The Gregorian calendar date of the October Revolution in Russia (Russia was using the Julian calendar at the time, thus why it is called the ‘October’ Revolution).
On this day in 1917, the Bolsheviks stormed the Winter Palace in Petrograd, previously home to the tsars of Russia, and now occupied by the Provisional Government, who had been in power since the abdication of Tsar Nicholas II in March 1917. The Bolshevik leader, Vladimir Lenin, led his leftist revolutionaries in a revolt against the ineffective and, according to Lenin, ‘bourgeois’ Provisional Government which was headed by Alexander Kerensky. They replaced the parliamentary Provisional Government with a government by the soviets (local councils elected by bodies of workers and peasants). This quickly became a Bolshevik dictatorship which, with Lenin at its helm, employed mass terror to crush dissenters.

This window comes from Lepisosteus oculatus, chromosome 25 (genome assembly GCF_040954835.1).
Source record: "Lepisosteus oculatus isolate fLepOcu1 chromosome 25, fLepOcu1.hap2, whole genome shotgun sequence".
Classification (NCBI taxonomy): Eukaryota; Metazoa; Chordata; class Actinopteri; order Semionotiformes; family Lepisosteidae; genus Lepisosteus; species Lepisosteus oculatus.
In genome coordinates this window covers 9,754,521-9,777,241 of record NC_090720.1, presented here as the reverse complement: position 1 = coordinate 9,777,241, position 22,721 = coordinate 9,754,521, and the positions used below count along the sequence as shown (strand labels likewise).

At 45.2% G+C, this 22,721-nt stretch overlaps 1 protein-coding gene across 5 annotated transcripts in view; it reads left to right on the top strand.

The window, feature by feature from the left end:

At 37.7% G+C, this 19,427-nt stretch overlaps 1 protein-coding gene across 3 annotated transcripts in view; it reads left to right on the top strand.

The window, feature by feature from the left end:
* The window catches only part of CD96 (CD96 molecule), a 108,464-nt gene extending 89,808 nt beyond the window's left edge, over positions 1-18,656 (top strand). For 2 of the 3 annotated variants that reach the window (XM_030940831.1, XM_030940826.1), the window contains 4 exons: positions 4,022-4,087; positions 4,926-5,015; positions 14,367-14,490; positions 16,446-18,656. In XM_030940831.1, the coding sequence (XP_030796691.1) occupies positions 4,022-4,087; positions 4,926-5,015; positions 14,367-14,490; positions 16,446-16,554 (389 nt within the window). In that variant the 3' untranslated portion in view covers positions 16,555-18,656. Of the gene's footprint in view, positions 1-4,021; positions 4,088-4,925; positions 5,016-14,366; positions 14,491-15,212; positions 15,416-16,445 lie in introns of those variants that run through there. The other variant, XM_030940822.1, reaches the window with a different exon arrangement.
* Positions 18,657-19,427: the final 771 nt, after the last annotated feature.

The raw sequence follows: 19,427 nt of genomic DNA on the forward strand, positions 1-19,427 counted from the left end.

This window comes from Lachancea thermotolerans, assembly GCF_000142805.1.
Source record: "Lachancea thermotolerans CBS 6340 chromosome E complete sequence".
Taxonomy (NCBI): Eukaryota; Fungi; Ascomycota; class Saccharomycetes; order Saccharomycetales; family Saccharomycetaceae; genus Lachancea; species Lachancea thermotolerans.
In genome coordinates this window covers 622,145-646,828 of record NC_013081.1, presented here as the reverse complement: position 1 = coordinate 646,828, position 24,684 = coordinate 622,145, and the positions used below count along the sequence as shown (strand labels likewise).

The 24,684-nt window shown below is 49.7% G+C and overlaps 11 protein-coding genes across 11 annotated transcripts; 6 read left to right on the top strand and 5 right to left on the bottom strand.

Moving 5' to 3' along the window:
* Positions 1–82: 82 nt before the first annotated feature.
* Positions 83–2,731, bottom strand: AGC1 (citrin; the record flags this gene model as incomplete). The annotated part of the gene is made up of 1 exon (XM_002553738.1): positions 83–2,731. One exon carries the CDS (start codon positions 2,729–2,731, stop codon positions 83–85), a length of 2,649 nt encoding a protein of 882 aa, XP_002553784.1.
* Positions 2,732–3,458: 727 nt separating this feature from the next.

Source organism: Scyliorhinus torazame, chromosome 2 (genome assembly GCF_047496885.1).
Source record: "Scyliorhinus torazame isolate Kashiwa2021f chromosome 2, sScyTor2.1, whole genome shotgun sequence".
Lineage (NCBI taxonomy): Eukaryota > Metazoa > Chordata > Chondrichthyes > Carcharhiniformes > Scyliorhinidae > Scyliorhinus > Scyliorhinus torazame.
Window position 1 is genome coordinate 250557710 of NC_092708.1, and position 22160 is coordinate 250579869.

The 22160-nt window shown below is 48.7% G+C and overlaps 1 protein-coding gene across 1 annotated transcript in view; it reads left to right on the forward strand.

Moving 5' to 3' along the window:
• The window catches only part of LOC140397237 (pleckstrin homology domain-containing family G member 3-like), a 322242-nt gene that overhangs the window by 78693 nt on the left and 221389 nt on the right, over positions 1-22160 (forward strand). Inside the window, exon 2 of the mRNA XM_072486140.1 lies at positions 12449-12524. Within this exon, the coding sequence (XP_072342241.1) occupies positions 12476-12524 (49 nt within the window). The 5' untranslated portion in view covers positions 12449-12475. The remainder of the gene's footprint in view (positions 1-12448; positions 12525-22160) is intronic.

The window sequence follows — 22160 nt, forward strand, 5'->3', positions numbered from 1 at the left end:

The Revolution marked the birth of the Soviet Union, the first socialist state, which would last until 1991. This date was an official holiday in the Soviet Union from 1918 onwards.